APRA published a letter responding to the submissions on proposed changes to the application of the capital adequacy framework designed to support the orderly resolution of a failing authorized deposit-taking institution. In November 2018, APRA had proposed that the four domestic systemically important banks (D-SIBs) be required to increase their total capital by four to five percentage points of risk-weighted assets (RWA) over four years. Post consultation, APRA will require the major banks to increase total capital by three percentage points of RWA by January 01, 2024.
APRA had expected that banks would meet the bulk of the increased capital requirement by raising additional tier 2 capital. APRA received seven submissions to the consultation and met with a range of relevant stakeholders, including authorized deposit-taking institutions, rating agencies, and other market participants, and continued to consult with the Council of Financial Regulators. APRA also had extensive dialog with the authorized deposit-taking institutions, arrangers of tier 2 issuance in global markets, and significant investors in tier 2 instruments. APRA amended its initial proposal in response to the concerns raised in a number of submissions about a lack of sufficient market capacity to absorb an extra 4% to 5% of RWA in tier 2 issuance and the potential to excessively increase bank funding costs. A number of respondents provided useful market capacity analysis in their submissions. Following this consultation process, APRA expects that the issuance of an additional 3% of RWA in tier 2 instruments can be achieved in an orderly manner and be maintained through varied market conditions.
However, the overall long-term target of an additional four to five percentage points of loss-absorbing capacity remains unchanged. Over the next four years, APRA will consider the most feasible alternative method of sourcing the remaining one to two percentage points, taking into account the characteristics of the Australian financial system. In addition, as per the proposal, for small to medium authorized deposit-taking institutions, extra loss-absorbing capacity would be considered on a case-by-case basis as part of the resolution planning process. The changes would increase the financial resources available for APRA to safely resolve an authorized deposit-taking institution and minimize the need for taxpayer support, in the unlikely event of failure. They also fulfill a recommendation from the 2014 Financial System Inquiry that APRA implement a framework for minimum loss-absorbing and recapitalization capacity.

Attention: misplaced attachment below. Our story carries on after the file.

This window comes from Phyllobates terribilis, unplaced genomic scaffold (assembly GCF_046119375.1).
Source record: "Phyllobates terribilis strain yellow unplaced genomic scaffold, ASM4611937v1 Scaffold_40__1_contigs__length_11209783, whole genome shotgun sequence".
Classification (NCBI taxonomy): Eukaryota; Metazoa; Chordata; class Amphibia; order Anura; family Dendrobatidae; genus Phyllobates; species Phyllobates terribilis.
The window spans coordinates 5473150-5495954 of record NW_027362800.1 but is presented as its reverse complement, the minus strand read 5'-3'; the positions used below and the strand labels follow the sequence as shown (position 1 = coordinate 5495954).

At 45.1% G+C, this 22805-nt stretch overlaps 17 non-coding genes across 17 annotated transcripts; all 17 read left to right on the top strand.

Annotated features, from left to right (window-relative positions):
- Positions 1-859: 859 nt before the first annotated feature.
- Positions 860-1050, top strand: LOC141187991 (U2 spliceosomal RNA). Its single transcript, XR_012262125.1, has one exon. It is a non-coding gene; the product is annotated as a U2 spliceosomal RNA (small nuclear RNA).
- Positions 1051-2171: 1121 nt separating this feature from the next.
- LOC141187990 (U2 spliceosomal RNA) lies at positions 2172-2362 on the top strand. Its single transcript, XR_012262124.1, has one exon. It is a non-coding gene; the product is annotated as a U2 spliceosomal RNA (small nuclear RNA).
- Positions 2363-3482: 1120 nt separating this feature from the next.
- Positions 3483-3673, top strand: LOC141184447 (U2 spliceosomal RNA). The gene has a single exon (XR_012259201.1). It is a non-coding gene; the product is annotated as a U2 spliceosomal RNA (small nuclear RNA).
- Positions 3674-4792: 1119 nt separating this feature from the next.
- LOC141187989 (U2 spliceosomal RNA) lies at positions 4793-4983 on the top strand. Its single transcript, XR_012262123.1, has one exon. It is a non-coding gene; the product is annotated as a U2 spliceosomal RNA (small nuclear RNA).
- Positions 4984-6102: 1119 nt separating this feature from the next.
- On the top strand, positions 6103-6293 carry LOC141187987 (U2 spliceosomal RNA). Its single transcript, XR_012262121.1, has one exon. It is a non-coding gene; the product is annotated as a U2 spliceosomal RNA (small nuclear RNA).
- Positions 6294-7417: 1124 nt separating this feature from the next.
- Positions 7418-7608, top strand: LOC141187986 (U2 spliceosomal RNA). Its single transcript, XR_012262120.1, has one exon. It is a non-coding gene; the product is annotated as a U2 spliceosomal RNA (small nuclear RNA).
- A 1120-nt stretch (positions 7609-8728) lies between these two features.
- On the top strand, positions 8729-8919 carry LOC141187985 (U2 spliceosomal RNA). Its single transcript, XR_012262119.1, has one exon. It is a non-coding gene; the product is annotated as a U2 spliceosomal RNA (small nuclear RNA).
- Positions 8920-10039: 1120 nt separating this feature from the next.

- Media Release
- APRA Response Letter (PDF)
- Stakeholder Responses to Consultation
- Discussion Paper, November 2018 (PDF)
Effective Date: January 01, 2024
Keywords: Asia Pacific, Australia, Banking, Loss Absorbing Capacity, Recovery and Resolution, Orderly Resolution, Regulatory Capital, Basel III, D-SIBs, Systemic Risk, APRA
FED finalized a rule that updates capital planning requirements to reflect the new framework from 2019 that sorts large banks into categories, with requirements that are tailored to the risks of each category.
ECB published results of the quarterly lending survey conducted on 143 banks in the euro area.
ESAs published the final draft implementing technical standards on reporting of intra-group transactions and risk concentration of financial conglomerates subject to the supplementary supervision in EU.
EBA published the annual report on asset encumbrance of banks in EU.
MAS revised the guidelines that address technology and cyber risks of financial institutions, in an environment of growing use of cloud technologies, application programming interfaces, and rapid software development.
FED updated the reporting form and instructions for the FR Y-9C report on consolidated financial statements for holding companies.
EBA issued a consultation paper on the guidelines on monitoring of the threshold and other procedural aspects of the establishment of intermediate EU parent undertakings, or IPUs, as laid down in the Capital Requirements Directive.
EC published Regulation 2021/25 that addresses amendments related to the financial reporting consequences of replacement of the existing interest rate benchmarks with alternative reference rates.
BIS published a bulletin, or a note, that examines the cyber threat landscape in the context of the pandemic and discusses policies to reduce risks to financial stability.
HM Treasury, also known as HMT, has updated the table containing the list of the equivalence decisions that came into effect in UK at the end of the transition period of its withdrawal from EU.